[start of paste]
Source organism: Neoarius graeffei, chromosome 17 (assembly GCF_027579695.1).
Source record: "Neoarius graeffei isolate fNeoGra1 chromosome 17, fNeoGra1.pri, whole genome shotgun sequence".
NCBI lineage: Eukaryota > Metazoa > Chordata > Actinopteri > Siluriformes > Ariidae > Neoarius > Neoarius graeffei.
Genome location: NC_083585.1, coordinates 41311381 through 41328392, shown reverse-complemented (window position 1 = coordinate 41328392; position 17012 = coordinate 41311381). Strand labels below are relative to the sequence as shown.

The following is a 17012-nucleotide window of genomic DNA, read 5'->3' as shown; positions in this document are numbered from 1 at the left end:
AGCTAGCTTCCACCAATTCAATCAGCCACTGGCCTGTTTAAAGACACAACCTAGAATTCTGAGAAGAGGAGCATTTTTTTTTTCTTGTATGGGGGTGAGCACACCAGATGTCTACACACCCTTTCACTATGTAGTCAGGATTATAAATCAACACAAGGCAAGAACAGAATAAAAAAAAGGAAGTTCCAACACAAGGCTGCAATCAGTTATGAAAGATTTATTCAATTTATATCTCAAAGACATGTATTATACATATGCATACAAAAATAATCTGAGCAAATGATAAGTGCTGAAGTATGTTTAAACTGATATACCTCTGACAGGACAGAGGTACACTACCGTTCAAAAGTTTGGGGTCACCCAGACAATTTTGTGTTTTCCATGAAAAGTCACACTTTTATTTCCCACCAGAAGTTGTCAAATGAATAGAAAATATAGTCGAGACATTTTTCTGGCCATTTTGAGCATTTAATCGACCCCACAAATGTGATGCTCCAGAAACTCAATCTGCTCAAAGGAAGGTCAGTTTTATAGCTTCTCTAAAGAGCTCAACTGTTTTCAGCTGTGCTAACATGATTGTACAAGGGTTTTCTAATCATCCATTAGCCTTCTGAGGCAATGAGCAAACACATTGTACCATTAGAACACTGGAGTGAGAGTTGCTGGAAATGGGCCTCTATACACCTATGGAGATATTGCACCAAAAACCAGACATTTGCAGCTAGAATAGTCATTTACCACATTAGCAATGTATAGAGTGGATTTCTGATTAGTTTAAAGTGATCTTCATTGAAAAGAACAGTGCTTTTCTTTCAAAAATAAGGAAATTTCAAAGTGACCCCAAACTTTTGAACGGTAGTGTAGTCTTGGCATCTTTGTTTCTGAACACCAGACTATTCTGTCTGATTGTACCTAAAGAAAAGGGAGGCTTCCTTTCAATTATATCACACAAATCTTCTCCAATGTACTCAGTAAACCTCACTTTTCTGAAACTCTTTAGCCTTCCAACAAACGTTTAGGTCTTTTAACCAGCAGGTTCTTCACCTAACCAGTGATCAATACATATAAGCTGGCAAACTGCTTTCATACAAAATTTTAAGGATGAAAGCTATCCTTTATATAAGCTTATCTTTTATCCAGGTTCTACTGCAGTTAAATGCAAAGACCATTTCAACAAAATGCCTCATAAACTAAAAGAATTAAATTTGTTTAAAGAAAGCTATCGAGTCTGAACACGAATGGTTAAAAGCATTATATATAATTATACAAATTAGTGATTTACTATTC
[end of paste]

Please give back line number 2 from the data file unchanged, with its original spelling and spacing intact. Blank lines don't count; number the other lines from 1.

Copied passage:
Source record: "Neoarius graeffei isolate fNeoGra1 chromosome 17, fNeoGra1.pri, whole genome shotgun sequence".